Employing Ions Allows Scientists to Precisely Design Innovative Materials
Invited review article covers basic processes and applications of ion soft-landing
By gently dropping selected molecules onto surfaces, the soft landing technique provides outstanding control for building and studying materials, according to Julia Laskin, Grant Johnson, and Qichi Hu in their recent review article. Enlarge Image
Results: By gently dropping selected molecules onto surfaces, the unassumingly named soft landing technique provides exquisite control for those building and studying materials, according to scientists at Pacific Northwest National Laboratory. Dr. Julia Laskin, Dr. Grant Johnson, and Dr. Qichi Hu reviewed ion soft-landing fundamentals and advances in The Annual Review of Analytical Chemistry, the top journal in analytical chemistry. The authors were invited to write this review because of their expertise in soft-landing research and their extensive work in ion-surface interactions.
"With soft-landing techniques, chemists can control—very precisely—the location, the makeup, and the kinetic energy of the molecules that we deposit," said Laskin, the PNNL physical chemist who led the writing of the review article. "This level of control is very difficult to achieve using other techniques."
Why it matters: When it comes to preparing never-before-seen materials to revolutionize the energy landscape, scientists don't want to rely on expensive, laborious trial-and-error processes. They want control. Using soft-landing techniques, researchers can get the molecules they want and deposit only those molecules on a surface. They avoid the undefined mish-mash of molecules common to other preparation techniques. In addition to energy-related applications, the exceptional purity of the peptides and proteins prepared by ion soft landing have potential uses in biological sensors.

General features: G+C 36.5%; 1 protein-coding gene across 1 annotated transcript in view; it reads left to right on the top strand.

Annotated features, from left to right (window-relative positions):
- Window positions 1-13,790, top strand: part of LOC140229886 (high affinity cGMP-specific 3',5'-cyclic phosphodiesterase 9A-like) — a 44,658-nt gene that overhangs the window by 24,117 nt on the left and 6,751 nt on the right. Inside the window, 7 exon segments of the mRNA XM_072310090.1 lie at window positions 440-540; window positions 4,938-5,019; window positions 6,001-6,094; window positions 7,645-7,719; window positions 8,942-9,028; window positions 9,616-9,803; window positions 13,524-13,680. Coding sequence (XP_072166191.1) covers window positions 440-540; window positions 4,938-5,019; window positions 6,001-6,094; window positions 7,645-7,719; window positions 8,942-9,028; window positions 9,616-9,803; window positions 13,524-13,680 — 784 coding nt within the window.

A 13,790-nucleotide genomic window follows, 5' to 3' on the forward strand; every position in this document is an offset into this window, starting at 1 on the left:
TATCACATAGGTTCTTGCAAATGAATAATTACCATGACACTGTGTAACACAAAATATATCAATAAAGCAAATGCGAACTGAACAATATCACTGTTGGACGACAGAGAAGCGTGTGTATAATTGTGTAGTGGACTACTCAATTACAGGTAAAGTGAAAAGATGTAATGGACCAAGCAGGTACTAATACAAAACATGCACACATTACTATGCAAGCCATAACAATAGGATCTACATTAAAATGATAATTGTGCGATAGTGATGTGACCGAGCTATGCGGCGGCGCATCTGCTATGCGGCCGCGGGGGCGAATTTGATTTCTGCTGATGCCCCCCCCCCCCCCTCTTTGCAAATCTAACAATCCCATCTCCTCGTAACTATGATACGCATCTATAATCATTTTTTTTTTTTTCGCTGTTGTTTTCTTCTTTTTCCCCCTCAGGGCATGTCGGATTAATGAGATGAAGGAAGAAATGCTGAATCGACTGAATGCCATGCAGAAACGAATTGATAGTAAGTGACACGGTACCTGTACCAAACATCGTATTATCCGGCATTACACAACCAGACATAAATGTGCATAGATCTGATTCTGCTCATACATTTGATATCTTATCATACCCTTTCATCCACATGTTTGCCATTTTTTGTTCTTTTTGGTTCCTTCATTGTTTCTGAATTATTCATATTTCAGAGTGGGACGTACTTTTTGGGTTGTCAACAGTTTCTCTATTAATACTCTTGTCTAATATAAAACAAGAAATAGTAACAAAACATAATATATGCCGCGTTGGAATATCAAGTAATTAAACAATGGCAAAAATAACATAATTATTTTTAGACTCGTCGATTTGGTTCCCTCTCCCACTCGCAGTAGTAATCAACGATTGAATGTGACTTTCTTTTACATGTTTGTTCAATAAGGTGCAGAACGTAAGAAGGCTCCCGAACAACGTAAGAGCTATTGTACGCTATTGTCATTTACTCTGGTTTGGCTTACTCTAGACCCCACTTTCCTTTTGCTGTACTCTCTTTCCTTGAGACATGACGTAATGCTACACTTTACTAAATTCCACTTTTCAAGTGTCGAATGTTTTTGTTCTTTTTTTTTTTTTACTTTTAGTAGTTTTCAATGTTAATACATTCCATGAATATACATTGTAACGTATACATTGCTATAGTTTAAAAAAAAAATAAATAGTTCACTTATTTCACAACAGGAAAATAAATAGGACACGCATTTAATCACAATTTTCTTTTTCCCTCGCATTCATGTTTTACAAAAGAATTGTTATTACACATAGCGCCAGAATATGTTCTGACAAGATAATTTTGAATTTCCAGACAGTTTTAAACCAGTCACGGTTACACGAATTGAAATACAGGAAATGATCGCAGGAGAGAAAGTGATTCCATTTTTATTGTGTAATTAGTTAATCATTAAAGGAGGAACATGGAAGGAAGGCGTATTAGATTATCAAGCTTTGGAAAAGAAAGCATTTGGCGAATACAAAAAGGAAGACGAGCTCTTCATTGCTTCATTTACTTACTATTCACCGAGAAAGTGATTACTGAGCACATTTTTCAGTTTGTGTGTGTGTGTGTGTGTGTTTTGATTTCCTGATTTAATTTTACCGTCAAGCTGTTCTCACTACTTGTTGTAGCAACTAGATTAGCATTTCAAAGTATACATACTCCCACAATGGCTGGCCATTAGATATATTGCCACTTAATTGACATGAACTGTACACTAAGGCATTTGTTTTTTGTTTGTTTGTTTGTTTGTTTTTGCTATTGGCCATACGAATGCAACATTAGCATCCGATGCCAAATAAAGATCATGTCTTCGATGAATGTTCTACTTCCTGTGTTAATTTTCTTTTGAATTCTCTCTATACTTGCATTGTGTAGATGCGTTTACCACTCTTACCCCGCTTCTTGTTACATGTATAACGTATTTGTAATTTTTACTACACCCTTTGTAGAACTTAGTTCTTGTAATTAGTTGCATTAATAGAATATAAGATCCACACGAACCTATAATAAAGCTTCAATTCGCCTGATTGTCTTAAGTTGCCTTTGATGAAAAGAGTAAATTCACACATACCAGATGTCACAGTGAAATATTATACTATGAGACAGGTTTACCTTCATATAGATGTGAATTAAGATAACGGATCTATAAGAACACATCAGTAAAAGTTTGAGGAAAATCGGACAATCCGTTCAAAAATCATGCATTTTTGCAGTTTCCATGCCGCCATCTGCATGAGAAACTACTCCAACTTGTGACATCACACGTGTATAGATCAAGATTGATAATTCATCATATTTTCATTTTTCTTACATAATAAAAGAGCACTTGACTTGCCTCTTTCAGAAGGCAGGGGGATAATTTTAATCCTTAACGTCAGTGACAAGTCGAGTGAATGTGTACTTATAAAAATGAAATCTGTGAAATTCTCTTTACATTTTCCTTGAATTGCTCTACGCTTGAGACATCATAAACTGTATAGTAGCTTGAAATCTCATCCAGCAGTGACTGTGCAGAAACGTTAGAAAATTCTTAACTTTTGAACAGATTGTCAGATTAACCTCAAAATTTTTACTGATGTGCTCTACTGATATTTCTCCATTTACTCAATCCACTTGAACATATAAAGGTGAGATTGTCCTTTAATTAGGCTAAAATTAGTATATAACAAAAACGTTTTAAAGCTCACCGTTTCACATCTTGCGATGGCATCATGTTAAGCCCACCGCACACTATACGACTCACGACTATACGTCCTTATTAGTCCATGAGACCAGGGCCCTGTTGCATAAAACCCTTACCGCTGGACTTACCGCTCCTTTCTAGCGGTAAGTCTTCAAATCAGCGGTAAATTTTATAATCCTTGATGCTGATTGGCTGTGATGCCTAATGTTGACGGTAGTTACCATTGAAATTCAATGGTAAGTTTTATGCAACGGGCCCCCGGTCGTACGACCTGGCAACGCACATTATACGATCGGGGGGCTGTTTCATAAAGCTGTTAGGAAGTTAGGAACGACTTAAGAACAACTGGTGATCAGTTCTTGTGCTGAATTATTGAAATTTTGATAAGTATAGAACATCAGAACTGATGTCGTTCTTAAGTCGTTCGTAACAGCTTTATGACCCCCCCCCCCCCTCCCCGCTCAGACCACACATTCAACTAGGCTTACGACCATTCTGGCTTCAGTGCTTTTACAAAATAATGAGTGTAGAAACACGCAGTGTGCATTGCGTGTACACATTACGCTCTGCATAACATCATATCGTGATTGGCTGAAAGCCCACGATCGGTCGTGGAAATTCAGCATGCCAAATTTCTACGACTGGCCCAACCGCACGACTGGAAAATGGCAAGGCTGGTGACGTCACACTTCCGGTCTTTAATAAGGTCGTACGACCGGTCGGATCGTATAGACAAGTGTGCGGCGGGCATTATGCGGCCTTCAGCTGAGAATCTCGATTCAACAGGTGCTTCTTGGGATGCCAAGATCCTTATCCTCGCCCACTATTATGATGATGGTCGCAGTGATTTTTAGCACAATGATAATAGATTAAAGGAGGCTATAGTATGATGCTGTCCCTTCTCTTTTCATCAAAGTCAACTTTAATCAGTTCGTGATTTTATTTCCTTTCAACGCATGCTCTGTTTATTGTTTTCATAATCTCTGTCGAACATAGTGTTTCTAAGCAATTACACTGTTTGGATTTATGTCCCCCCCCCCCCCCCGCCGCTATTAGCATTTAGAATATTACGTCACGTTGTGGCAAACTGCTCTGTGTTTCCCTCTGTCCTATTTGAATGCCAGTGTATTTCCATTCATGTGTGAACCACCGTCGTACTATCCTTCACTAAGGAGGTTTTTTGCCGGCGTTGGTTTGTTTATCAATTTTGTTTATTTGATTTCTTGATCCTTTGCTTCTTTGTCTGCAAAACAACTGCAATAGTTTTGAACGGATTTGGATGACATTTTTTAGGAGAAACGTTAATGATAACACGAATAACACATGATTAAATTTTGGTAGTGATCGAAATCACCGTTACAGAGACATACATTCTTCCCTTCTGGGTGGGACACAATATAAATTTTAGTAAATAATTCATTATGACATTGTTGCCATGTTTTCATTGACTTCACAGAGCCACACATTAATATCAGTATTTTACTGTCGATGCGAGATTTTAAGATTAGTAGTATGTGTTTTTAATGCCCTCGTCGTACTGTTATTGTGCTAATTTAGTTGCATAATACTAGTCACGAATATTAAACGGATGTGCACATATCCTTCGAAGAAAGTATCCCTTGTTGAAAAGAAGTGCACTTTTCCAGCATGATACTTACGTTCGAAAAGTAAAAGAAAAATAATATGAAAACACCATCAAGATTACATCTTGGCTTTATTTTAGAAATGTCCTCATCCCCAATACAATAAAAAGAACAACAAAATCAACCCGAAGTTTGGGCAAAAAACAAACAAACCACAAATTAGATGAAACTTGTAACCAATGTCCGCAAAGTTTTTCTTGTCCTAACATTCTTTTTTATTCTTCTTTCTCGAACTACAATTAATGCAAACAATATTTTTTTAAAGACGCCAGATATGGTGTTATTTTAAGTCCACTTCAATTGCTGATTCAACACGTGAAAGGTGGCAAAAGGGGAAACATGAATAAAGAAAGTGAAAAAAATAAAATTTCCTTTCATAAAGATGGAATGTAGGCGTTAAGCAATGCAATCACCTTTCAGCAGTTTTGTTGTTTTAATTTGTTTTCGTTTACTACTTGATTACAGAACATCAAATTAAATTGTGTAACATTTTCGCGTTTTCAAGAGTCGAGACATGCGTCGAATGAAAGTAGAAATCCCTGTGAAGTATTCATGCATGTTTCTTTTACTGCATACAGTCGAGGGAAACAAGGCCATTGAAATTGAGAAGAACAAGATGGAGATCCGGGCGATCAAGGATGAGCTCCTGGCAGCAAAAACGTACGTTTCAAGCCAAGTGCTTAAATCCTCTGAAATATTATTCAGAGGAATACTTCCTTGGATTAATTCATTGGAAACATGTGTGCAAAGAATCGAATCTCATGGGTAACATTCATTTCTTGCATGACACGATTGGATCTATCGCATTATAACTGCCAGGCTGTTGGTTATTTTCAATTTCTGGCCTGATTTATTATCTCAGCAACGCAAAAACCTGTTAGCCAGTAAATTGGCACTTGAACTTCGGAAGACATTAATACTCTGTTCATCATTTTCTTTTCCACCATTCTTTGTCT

Methods: The article covers both soft landing and reactive landing of ions. In reactive landing techniques, the ionized molecules hit the surface with more force than soft landing and react with the surface forming chemical bonds. Further, the article includes studies from universities, national laboratories, and other institutions. For example, the authors discuss the research being done on the size-dependent reactivity of palladium clusters. At the University of Utah, a team of scientists led by Professor Scott Anderson found that the size of the palladium clusters strongly alters their catalytic activity.
Another example is from Purdue University, where researchers led by Professor Graham Cooks deposited biologically active proteins onto different surfaces. "With soft landing, you end up with an array of exceptionally pure bio-active molecules that have a variety of potential applications" said Johnson, a physical chemist and one of PNNL's first Linus Pauling Distinguished Postdoctoral Fellows.
These are just two of the examples packed into the article. "Staying within the page limit on a topic when you really want to elaborate and bring in more examples—and each example is exciting—was difficult," said Laskin.
What's next? The PNNL team continues to work on studies related to soft landing of molecules for fundamental energy sciences and other applications.
Acknowledgments: This review paper was supported by the Chemical Sciences, Geosciences, and Biosciences Division, Office of Basic Energy Sciences, U.S. Department of Energy; PNNL's Laboratory Directed Research and Development Program; and EMSL, a national scientific user facility.
Grant Johnson, Qichi Hu, and Julia Laskin of PNNL wrote the review article.
Reference: Johnson GE, Q Hu, and J Laskin. 2011. "Soft Landing of Complex Molecules on Surfaces." Annual Review of Analytical Chemistry. Volume 4. 83-104.